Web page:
Obama Lifts HIV Travel/Immigration Ban

About. Damn. Time.
Via The Advocate and Akimbo:
“The United States is one of a dozen countries that bar people with HIV from entering the country,” Obama said as he announced the lifting of the U.S. policy banning travel and immigration to the U.S. by people who are HIV-positive.
“If we want to be the global leader in HIV, we need to act like it.”
This should go a long way towards battling the seemingly ubiquitous stigma and discrimination HIV-positive people face worldwide. What a great way to end the week!

Brooklyn, NY

Lori Adelman is Executive Director of Partnerships at Feministing, where she enjoys creating and curating content on gender, race, class, technology, and the media. Lori is also an advocacy and communications professional specializing in sexual and reproductive rights and health, and currently works in the Global Division of Planned Parenthood Federation of America. A graduate of Harvard University, she lives in Brooklyn.

Lori Adelman is an Executive Director of Feministing in charge of Partnerships.

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  • Elizabeth

    I just read about this in The Guardian and it made my day that much better!

  • Gular

    Maybe this is the work day getting to me late on a Friday, but about fucking time. Finally, something substantive and advocate-like from the White House.

  • Lilith Luffles

    Yay! Another good thing from the white house! My vote wasn’t a total waste!
    Still waiting for other things he promised to happen. But this is a good step forward.

  • johninbuffalo

    Great news, but couldn’t he have phrased it better, like “If we want to be the leader in HIV-awareness…” or soemthing liek that? Still awesome news.

  • kandela

    I have an interesting question. In many countries people with illnesses that require ongoing medical costs would face tougher criteria for immigration. People with HIV would fall into this category. The reason is public health care. The immigration of people with ongoing medical needs results in more spending on the part of the government. I wonder if it is because the US doesn’t yet have public health care that the US government is able to take this decision? Lifting the travel ban makes sense no matter the situation but immigration is a little more complicated. Does anyone have any comments?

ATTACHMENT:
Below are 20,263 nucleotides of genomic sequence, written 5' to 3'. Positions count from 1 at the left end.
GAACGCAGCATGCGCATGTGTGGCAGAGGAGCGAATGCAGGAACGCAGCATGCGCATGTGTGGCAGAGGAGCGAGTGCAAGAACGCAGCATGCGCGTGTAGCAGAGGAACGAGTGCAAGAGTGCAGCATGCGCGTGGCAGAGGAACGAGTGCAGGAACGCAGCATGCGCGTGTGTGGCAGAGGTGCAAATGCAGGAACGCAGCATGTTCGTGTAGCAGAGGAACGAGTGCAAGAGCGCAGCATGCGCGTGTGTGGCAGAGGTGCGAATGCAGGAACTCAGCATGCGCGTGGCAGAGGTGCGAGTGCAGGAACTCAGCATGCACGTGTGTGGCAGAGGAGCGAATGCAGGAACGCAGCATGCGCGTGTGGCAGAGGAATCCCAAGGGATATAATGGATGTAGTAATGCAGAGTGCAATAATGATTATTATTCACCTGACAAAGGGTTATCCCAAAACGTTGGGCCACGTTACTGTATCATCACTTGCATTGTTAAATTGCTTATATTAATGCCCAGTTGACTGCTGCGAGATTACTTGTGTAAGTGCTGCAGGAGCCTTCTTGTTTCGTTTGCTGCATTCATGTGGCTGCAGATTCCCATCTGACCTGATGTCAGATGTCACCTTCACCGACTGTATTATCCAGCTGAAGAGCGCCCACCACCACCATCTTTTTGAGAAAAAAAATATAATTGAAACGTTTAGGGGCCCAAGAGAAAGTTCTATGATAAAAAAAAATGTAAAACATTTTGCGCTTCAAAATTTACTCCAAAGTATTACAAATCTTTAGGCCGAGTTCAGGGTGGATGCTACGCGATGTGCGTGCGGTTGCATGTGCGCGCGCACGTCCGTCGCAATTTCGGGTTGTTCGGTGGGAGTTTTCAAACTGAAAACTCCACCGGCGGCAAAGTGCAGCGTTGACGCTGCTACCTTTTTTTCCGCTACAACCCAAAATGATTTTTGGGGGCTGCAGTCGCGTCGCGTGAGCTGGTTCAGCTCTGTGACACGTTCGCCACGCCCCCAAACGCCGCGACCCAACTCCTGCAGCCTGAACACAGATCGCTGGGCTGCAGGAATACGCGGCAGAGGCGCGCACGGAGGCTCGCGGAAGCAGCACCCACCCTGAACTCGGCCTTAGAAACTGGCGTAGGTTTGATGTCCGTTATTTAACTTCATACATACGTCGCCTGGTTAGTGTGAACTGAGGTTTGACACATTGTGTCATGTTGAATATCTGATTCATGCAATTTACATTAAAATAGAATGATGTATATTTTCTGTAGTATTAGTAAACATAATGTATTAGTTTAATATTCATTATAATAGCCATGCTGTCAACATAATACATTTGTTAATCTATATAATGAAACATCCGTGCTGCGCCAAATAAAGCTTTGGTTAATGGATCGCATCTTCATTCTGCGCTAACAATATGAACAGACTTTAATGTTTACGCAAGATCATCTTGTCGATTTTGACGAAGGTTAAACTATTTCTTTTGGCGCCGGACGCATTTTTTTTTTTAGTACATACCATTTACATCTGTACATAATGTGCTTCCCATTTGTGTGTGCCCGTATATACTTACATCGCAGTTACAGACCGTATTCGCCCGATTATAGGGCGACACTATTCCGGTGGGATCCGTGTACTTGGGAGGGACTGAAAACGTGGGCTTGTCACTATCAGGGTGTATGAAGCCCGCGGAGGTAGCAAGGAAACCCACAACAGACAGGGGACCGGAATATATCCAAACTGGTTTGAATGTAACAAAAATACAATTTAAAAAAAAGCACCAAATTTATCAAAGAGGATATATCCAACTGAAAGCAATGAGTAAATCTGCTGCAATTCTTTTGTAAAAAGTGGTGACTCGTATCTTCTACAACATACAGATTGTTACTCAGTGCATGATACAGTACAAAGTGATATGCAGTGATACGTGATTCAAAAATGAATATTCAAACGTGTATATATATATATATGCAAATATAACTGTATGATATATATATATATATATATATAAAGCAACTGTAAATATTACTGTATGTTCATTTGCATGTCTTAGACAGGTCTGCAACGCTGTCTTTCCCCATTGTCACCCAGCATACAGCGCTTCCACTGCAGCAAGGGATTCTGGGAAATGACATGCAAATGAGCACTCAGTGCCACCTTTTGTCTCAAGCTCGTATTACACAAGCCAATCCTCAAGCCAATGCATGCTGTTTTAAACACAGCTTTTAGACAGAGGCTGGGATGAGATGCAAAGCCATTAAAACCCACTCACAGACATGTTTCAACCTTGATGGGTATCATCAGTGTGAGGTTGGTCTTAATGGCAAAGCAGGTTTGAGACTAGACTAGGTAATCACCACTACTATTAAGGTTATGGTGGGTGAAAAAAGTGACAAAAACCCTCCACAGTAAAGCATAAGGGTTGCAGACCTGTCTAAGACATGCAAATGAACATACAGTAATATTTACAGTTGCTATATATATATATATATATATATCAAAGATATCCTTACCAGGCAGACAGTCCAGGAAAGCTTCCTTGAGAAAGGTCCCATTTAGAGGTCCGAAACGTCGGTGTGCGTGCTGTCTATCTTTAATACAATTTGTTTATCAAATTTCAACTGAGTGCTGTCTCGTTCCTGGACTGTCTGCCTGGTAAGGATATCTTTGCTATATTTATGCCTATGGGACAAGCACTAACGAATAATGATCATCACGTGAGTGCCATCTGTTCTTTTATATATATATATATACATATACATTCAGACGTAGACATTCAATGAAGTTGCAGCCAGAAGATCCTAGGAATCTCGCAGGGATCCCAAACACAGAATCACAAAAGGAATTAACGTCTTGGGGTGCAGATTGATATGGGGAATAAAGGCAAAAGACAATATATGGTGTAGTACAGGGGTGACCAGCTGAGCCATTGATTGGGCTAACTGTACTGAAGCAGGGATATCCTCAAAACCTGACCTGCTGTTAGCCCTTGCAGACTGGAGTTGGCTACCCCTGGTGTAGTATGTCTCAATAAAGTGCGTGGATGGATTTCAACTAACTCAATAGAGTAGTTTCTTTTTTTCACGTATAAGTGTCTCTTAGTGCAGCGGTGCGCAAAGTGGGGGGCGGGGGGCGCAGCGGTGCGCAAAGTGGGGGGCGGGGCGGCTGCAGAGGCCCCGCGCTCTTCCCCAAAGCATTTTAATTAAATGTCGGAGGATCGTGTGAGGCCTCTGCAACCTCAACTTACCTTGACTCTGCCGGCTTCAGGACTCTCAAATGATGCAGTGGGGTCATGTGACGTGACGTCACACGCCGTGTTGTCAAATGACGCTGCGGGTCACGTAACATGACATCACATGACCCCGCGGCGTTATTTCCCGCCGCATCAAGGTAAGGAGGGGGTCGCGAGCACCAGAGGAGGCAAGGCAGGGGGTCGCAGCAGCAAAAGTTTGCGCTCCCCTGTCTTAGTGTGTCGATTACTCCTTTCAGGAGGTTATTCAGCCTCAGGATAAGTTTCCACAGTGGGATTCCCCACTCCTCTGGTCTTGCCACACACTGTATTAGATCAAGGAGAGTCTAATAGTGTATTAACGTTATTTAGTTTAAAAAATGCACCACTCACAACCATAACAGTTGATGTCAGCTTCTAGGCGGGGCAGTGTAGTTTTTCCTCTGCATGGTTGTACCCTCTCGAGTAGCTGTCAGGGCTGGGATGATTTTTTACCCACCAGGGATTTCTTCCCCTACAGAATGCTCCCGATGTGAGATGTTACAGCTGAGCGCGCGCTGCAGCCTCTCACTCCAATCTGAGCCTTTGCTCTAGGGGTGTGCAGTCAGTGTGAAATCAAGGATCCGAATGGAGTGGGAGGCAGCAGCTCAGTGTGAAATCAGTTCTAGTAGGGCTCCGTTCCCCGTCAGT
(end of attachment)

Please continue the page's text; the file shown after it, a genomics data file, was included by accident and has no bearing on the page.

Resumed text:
• LaviSoloway

    As we celebrate this historical victory, we must also thank those who made HIV repeal a priority for our organization, Immigration Equality, in February 1993 when we first founded it. Our mission then was to fight for binational couples, to ensure the availability of asylum for those persecuted, and to seek fairness for HIV+ immigrants. Almost from the first meetings we began to discuss ways in which we could illustrate the harm against our families caused by the HIV ban (waivers for those with US spouses compounded its effects against our community). As a fledgling organization we worked with Latino Commission on AIDS, HIV Law Project, Lambda Legal Defense and GMHC in the early 1990s and learned a lot about HIV advocacy and coalition building. Those brave folks who joined us in early days of 1993, who helped start this organization with bake sales and $10 donations, and who saw this fight through 16 years deserve our admiration and gratitude today. Many along the way tired of the fight and after contributing to the maximum of their endurance passed the torch. Many others felt it was a losing battle that could never be won and that all resources should be directed elsewhere. They were wrong. Persistence has paid off. “The arc of history bends toward justice,” said Martin Luther King, Jr., famously. For those who think 16 years of fighting in the trenches is too long to win and protect our civil rights, I urge you to look at the repeal of this ban and how it will forever change lives. For those who have joined our struggle recently, it is appropriate to consider the context, the road that got us here: literally hundreds of meetings, protests, strategy sessions, newspaper articles and conferences, the countless of hours of public education by non-citizens with HIV/AIDS who were unfairly excluded from this country by the policy. That is how we got here. We stand on the shoulders of others when we celebrate victory. We must keep the fight up for UAFA and our inclusion in Comprehensive Immigration Reform and not be put off that these struggles take years. Still, every one of us has a right to celebrate this moment, whether we were skeptics or lifers. See more at:

  • Gular

    As I understand it, the travel ban is for temporary stays. Whether tourism lasting long enough to not require special papers, student visa, work visa or otherwise, HIV+ people from other countries were not being allowed in at the discretion of immigration officials.
    For instance, the World AIDS Conference isn’t held in the US because of the HIV travel ban. Any of the world scholars who are HIV positive from Europe cannot enter the US because they are HIV+. They tried to do it once, but their headlining speaker got detained and deported back to his home country because he had AZT in his bag.